The Woman in the Photograph

April 22, 2020

Here’s a young lady who I once knew who at the time, never thought about getting this far. Never did it stumble across her mind what it would be like in the Fall. What was she thinking? Only about the present time then, I suppose.

I must’ve been about 24 years old. That’s why I say “this is a person I once knew.” When I was that age, I never thought about being 68. My only thought was in the present. Had I had been thinking about coming this far, I certainly would be in a different situation than I am now.

If I could turn the clock back to that time I would. I would hug my babies and kiss them again over and over and over again and I would fall on the floor and play with them. That was once upon a time. I look at those photos and think, “Oh my God, what happened to me?” You change. If you want to live, you’re going to change. You’ll see the changes.

Thank God at 68 I don’t really have existing or underlying condition that many of my friends have. I’m thankful for that. I’m still pretty much mobile and can do the things that I most people take for granted.

You only grow as you get older. What I know now, I didn’t know when I was 24. Living in the moment, day to day. I have more years behind me than I have in front of me. Time is more cherishable than the time then. When you’re young, you take little things, big things for granted. Now the small things are very, very valuable to me. When you grow, when you age, your mind grows. You feelings grow. Everything grows. It gets stronger, more precious. More sacred.

If I could speak to that person, myself at 24, I would tell her, “Have a foresight.” The most valuable thing you can own is a minute, an hour, a year. Don’t just live here in the present. Think about the far. I certainly wasn’t back then. I wasn’t thinking about what it would be like, what I would look like at 68. Or maybe if I took use of more makeup or something to support my skin, this would take effect on what I would look like at 68. But no, at 24, your skin is going to be like that forever. You’re thinking you’re going to be like that forever at 24. You’re not thinking about what you’re going to be like at 68. You’re thinking you’re going to be 24 forever. So I would certainly tell that person to have a foresight. To have a plan so that if you reach that far, you’ll be prepared.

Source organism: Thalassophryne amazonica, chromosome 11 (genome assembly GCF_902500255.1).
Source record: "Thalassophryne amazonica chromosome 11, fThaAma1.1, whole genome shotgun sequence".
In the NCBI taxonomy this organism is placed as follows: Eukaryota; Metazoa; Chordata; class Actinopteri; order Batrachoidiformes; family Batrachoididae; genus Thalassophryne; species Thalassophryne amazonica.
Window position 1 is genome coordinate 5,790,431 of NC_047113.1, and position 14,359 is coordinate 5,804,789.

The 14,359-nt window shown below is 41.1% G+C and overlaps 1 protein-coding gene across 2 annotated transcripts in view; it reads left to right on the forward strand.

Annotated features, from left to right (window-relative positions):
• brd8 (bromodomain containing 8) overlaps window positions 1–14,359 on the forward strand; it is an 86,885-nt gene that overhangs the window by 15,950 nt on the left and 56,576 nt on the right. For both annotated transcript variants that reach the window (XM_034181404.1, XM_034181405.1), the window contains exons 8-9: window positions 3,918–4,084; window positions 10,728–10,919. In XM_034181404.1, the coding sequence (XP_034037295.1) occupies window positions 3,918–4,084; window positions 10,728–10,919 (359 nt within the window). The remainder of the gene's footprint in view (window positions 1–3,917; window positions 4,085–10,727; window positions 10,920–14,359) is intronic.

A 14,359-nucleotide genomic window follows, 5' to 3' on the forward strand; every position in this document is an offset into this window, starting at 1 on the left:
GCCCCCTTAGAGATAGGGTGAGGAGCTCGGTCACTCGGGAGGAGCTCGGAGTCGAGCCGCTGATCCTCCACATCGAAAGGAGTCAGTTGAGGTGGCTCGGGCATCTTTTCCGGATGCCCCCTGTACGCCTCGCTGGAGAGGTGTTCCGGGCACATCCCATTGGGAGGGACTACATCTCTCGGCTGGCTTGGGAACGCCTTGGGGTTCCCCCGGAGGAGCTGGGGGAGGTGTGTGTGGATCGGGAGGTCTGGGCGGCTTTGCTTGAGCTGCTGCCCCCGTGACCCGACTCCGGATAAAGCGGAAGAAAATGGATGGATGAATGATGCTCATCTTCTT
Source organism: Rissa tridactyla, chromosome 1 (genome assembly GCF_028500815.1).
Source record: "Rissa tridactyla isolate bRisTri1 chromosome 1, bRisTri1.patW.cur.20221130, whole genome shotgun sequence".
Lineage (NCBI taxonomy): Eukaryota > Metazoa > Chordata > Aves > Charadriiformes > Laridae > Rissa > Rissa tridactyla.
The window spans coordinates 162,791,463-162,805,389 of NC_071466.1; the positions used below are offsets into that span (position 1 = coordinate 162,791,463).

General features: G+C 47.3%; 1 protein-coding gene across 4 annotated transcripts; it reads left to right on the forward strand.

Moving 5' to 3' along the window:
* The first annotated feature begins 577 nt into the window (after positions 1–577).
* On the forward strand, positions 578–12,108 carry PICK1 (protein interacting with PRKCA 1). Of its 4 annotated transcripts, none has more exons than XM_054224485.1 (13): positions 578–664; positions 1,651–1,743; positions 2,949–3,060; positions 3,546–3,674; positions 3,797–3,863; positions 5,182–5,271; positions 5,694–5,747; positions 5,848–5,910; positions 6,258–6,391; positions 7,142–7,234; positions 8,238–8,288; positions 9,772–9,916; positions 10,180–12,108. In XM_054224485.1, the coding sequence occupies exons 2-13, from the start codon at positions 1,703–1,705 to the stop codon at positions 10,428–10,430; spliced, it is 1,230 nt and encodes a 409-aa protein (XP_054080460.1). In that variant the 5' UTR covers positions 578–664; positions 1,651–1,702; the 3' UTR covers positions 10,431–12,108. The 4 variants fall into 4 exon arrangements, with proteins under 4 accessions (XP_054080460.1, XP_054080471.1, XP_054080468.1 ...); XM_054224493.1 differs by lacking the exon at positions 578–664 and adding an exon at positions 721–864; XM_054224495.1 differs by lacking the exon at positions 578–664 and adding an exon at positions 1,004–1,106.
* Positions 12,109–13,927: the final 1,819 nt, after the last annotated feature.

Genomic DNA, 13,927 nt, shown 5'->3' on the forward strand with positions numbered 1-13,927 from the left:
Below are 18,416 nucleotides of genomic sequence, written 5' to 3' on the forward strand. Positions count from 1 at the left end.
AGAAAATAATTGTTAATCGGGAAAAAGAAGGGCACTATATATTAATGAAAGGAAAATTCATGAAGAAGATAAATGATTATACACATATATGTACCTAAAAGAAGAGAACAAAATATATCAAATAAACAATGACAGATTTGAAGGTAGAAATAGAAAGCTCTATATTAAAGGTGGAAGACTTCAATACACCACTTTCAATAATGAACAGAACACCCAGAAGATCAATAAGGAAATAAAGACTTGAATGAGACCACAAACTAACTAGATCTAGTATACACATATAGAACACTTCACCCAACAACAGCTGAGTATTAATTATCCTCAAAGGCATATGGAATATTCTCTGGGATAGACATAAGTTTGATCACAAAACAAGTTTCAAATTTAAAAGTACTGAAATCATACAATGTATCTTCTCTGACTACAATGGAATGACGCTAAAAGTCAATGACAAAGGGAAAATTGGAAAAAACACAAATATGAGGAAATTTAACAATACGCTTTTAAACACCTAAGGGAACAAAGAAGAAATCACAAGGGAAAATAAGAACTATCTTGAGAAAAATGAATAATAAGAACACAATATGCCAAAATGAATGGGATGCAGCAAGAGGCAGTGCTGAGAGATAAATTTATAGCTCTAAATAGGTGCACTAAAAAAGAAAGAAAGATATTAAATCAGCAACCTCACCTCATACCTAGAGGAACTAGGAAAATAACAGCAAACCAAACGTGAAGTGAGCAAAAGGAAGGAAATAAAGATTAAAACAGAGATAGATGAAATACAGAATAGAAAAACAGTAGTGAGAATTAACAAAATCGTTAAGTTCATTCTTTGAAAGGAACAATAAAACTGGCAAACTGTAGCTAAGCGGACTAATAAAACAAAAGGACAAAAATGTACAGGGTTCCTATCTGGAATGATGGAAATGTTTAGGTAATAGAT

At 24, I was doing a lot of things. The most important thing is taking care of my two sons. My children ate meals at home. We walked to wherever we had to go. The young people today, everybody is driving. We walked.

I was a mother. I was going to school and I was dropping them off at school. I was taking them to daycare and sometimes the daycare would call me: “When are you coming, Ms. Lyons? We’re closing.” I was working. I was going to school. I was busy.

I had some really nice jobs. One of the nicest jobs I had that didn’t pay me well was a horticulturist. When my boys were little I used to go to various companies around the metropolitan area with my watering can and water plants all day and do the landscaping. That was back in the times when you would go to corporate buildings and you’d see real plants. At Christmastime we would decorate the lobbies and the Christmas trees. You don’t see that too much in these buildings anymore. If you see a plant anywhere, it’s usually artificial. I had fun doing that. I pretty much just kept busy. There wasn’t a dull moment.

I got into being a horticulturist because I was raised up around flowers and plants and I always had a passion for it so I took some courses at the botanical garden. I wanted to get my own business and I did. I worked for a lot of corporations, running around and taking care of their plants. I learned how to write proposals and all that and thought, “Hey I could do this for myself,” so I started writing proposals. It was pretty neat but it was overwhelming with people constantly complaining. Then my kids started getting older and needed more of my time.

I remember at the time I wore my hair in dreads. This was a time when that was not acceptable. They thought you were a revolutionary. People who wore their hair in dreads, they were the real dreads. It was hard getting a job. I used to work for chemical bank. I worked in a money transfer department for three years. I always wore my hair natural. I wanted that dready look because I thought it was gorgeous. So I was working at the chemical bank as a temp, so I went in their one day with my hair cakey because I had decided I was going to let my hair dread, and when I came back from lunch, I had a yellow slip on my desk telling me that the assignment was over. Corporate America back in those days weren’t accepting of that look at all, back in the early 80s.

I decided I was going to let my hair grow and it grew beautifully too. Very beautifully. I was admired everywhere I went, people looked. You had to be bold to do something like that. That was how I got into being a horticulturist. That was more acceptable.

I still have flowers at home. I can’t imagine a world without a flower, without a tree, without music.